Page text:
A Favorite From Christmas Past

Cardinal Stage Company brings a new adaptation of Dickens' "A Christmas Carol" to the Buskirk Chumley Theater this holiday season.

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Photo: Melinda Seader

Back left to right Adrian Cox-Thurmond, Lauren Bauman, Zoe Reed Front left to right Nathaniel Cox-Thurmond, Riley Paulin

Event Information

A Christmas Carol by Charles Dickens

Adapted for the stage by Karen Louise Hebden, directed by Randy White, and performed by the Cardinal Stage Company.


Buskirk-Chumley Theater

December 17-26, 2010

Cardinal Stage Company brings a new adaptation of Dickens A Christmas Carol to Bloomington’s Buskirk-Chumley Theater this holiday season. Artistic Director Randy White was taken with Karen Louise Hebden’s new adaptation. He describes her work as one that “visualizes the episodes with clarity and unprecedented faithfulness to Dickens’ original.”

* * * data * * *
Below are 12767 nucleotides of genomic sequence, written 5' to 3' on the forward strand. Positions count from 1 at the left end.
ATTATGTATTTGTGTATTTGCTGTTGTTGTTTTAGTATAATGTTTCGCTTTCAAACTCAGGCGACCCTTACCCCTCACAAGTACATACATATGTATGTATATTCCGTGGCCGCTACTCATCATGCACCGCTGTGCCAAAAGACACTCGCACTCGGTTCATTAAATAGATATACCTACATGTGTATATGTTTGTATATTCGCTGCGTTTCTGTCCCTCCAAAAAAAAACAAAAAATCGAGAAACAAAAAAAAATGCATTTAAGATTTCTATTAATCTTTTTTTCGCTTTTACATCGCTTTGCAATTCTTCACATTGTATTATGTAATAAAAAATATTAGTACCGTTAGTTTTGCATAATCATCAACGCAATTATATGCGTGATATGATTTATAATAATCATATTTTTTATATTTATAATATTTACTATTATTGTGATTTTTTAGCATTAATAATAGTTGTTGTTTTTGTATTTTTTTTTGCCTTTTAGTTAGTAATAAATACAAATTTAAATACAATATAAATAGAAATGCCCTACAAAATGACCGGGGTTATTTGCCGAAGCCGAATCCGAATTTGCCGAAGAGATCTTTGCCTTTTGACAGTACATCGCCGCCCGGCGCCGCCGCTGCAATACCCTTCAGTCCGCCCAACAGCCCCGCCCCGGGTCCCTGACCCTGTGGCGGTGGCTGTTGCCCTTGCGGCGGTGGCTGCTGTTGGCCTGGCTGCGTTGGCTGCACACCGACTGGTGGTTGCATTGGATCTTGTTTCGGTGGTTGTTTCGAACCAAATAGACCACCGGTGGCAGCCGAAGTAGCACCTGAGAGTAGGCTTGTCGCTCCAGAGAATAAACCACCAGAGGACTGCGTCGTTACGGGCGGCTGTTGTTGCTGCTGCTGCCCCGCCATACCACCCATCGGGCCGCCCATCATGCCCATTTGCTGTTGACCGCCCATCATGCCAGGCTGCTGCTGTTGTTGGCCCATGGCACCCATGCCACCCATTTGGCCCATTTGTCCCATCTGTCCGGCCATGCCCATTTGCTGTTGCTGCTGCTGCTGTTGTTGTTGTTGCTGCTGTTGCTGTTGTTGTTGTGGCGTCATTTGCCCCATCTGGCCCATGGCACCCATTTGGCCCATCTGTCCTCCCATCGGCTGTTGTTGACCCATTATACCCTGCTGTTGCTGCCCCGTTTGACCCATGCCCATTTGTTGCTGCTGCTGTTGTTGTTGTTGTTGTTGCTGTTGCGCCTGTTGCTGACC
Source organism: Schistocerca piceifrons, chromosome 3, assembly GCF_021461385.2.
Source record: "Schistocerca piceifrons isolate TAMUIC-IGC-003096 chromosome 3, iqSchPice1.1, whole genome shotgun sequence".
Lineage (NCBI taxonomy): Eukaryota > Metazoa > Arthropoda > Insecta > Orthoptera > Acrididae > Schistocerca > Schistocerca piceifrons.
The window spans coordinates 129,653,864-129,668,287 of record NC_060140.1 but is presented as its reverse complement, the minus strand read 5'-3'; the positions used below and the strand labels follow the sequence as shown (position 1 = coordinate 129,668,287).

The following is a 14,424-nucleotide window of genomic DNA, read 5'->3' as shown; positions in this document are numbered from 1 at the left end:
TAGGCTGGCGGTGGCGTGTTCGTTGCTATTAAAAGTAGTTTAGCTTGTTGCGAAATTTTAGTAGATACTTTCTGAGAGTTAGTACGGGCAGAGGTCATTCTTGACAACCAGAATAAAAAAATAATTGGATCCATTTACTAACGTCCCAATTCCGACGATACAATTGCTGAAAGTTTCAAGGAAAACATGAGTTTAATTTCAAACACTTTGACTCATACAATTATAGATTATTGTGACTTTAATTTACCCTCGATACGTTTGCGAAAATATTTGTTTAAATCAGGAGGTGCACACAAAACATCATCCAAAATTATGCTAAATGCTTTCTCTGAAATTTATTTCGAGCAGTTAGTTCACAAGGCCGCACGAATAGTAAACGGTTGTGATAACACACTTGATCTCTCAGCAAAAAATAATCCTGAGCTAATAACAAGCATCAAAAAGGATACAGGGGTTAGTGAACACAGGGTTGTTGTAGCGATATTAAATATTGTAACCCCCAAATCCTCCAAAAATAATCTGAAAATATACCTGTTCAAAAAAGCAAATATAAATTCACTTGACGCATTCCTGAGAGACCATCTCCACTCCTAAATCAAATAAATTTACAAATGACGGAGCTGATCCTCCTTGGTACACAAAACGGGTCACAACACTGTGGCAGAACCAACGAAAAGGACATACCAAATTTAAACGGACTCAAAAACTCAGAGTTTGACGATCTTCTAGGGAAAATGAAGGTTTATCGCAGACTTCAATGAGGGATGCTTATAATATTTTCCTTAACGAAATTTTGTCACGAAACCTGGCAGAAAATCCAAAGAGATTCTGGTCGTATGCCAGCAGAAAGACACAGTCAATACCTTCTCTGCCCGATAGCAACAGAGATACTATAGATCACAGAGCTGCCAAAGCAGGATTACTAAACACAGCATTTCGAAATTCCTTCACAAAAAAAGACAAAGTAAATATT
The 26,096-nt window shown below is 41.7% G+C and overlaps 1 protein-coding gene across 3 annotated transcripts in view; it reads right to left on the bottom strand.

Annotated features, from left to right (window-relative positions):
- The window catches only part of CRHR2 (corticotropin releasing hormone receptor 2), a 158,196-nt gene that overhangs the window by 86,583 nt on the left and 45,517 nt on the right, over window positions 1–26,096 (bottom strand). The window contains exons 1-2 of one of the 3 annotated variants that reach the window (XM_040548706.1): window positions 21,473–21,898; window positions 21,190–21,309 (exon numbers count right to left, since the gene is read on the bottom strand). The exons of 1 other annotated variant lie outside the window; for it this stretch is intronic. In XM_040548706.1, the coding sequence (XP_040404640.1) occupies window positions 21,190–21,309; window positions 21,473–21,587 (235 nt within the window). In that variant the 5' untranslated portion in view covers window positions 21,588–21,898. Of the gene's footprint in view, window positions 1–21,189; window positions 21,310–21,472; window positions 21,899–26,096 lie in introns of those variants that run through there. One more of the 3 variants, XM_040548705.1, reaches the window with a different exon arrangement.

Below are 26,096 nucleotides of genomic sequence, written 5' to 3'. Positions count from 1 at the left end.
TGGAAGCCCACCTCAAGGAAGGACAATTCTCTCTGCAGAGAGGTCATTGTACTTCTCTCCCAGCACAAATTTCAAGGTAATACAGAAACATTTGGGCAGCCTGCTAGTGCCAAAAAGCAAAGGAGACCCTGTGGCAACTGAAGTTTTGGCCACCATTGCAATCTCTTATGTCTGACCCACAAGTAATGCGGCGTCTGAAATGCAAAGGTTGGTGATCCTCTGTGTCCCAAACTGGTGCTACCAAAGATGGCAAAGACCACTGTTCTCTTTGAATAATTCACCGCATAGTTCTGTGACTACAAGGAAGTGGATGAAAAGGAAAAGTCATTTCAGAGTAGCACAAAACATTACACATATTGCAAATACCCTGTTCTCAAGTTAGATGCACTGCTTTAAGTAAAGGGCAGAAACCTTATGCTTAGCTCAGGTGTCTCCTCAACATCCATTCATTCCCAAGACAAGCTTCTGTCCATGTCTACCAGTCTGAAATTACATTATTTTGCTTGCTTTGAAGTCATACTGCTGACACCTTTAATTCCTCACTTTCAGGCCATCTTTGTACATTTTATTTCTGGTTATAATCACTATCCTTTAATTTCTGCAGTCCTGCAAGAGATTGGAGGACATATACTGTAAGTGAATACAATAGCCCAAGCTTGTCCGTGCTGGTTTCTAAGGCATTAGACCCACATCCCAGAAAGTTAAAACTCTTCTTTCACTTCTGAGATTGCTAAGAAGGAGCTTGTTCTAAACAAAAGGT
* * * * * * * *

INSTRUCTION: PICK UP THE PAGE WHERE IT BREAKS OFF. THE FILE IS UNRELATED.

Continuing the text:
A Storytelling Approach

Rick Peeples left the frigid temperatures of Chicago for the now only slightly less chilly ways and byways of Bloomington to play Ebenezer Scrooge. “It’s a great role, one that actually I’ve been asked about a few times before, but never took. Currently I’m really happy that I took it. Scrooge is a great character.”

Hebden’s adaptation is written in a storytelling style. Actors step in and out of character to narrate the tale.

“We’re able to incorporate some nice little subtle bits, and a few more characters than you usually see. Actually, this lets us put in a bit more of the humor than you usually get.” Peeples, though, never steps out of the character of Scrooge.

A Young Man In The Story

Eight year old Nathaniel Cox-Thurmond plays the Cratchit family’s Tiny Tim. “It’s actually my first stage role. There’s a fair amount of dialog, but really it seems that an awful lot of what I do is singing.” Nathaniel’s older brother, twelve year old Adrian Thurmond is also in A Christmas Carol. “He plays an older kid, and he’s actually helped me with my part.”

George Walker

After completing an M.A.T. degree in English at Indiana University, George Walker began announcing for WFIU in 1967. Along with regularly hosting classical music shows, he interviews artists and reviews plays and operas.

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